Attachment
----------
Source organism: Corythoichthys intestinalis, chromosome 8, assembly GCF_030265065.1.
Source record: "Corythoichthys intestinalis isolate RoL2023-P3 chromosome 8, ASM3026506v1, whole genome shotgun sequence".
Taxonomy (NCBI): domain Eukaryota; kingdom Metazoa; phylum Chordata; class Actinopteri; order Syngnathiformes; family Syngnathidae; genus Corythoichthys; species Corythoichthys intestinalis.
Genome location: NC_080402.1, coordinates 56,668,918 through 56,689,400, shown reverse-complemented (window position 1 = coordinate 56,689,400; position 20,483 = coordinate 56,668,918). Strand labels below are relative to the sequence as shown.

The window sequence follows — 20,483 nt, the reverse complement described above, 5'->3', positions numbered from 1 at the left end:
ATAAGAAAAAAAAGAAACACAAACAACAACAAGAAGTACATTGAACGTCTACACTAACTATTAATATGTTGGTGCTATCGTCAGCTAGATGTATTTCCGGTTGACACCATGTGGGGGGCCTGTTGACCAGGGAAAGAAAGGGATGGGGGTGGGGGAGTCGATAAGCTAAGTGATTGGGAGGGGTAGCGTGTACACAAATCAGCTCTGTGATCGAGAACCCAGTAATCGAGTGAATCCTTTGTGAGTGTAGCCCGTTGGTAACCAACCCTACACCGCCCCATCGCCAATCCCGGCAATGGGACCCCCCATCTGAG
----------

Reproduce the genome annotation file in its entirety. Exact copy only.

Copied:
Source organism: Corythoichthys intestinalis, chromosome 8, assembly GCF_030265065.1.
Source record: "Corythoichthys intestinalis isolate RoL2023-P3 chromosome 8, ASM3026506v1, whole genome shotgun sequence".
Taxonomy (NCBI): domain Eukaryota; kingdom Metazoa; phylum Chordata; class Actinopteri; order Syngnathiformes; family Syngnathidae; genus Corythoichthys; species Corythoichthys intestinalis.
Genome location: NC_080402.1, coordinates 56,668,918 through 56,689,400, shown reverse-complemented (window position 1 = coordinate 56,689,400; position 20,483 = coordinate 56,668,918). Strand labels below are relative to the sequence as shown.

The window sequence follows — 20,483 nt, the reverse complement described above, 5'->3', positions numbered from 1 at the left end:
ATAAGAAAAAAAAGAAACACAAACAACAACAAGAAGTACATTGAACGTCTACACTAACTATTAATATGTTGGTGCTATCGTCAGCTAGATGTATTTCCGGTTGACACCATGTGGGGGGCCTGTTGACCAGGGAAAGAAAGGGATGGGGGTGGGGGAGTCGATAAGCTAAGTGATTGGGAGGGGTAGCGTGTACACAAATCAGCTCTGTGATCGAGAACCCAGTAATCGAGTGAATCCTTTGTGAGTGTAGCCCGTTGGTAACCAACCCTACACCGCCCCATCGCCAATCCCGGCAATGGGACCCCCCATCTGAG